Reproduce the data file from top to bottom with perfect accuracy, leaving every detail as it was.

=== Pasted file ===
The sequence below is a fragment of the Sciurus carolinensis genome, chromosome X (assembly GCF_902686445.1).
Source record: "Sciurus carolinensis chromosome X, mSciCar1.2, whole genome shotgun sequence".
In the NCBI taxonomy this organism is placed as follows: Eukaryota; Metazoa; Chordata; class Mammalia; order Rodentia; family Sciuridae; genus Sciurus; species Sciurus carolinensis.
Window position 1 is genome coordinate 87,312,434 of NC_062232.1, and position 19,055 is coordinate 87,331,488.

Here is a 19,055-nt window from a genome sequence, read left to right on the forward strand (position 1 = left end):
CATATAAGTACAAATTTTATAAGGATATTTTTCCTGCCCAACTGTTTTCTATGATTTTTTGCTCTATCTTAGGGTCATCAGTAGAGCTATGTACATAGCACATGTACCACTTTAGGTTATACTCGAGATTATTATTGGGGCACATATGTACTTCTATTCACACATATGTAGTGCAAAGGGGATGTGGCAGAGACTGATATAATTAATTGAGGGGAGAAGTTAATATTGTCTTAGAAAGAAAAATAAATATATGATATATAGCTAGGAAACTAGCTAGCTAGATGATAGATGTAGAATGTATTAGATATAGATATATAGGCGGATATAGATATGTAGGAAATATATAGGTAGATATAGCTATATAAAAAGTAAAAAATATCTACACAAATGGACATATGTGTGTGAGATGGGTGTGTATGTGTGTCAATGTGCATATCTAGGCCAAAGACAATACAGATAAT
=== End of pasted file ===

The sequence below is a fragment of the Sciurus carolinensis genome, chromosome X (assembly GCF_902686445.1).
Source record: "Sciurus carolinensis chromosome X, mSciCar1.2, whole genome shotgun sequence".
In the NCBI taxonomy this organism is placed as follows: Eukaryota; Metazoa; Chordata; class Mammalia; order Rodentia; family Sciuridae; genus Sciurus; species Sciurus carolinensis.
Window position 1 is genome coordinate 87,312,434 of NC_062232.1, and position 19,055 is coordinate 87,331,488.

Here is a 19,055-nt window from a genome sequence, read left to right on the forward strand (position 1 = left end):
CATATAAGTACAAATTTTATAAGGATATTTTTCCTGCCCAACTGTTTTCTATGATTTTTTGCTCTATCTTAGGGTCATCAGTAGAGCTATGTACATAGCACATGTACCACTTTAGGTTATACTCGAGATTATTATTGGGGCACATATGTACTTCTATTCACACATATGTAGTGCAAAGGGGATGTGGCAGAGACTGATATAATTAATTGAGGGGAGAAGTTAATATTGTCTTAGAAAGAAAAATAAATATATGATATATAGCTAGGAAACTAGCTAGCTAGATGATAGATGTAGAATGTATTAGATATAGATATATAGGCGGATATAGATATGTAGGAAATATATAGGTAGATATAGCTATATAAAAAGTAAAAAATATCTACACAAATGGACATATGTGTGTGAGATGGGTGTGTATGTGTGTCAATGTGCATATCTAGGCCAAAGACAATACAGATAAT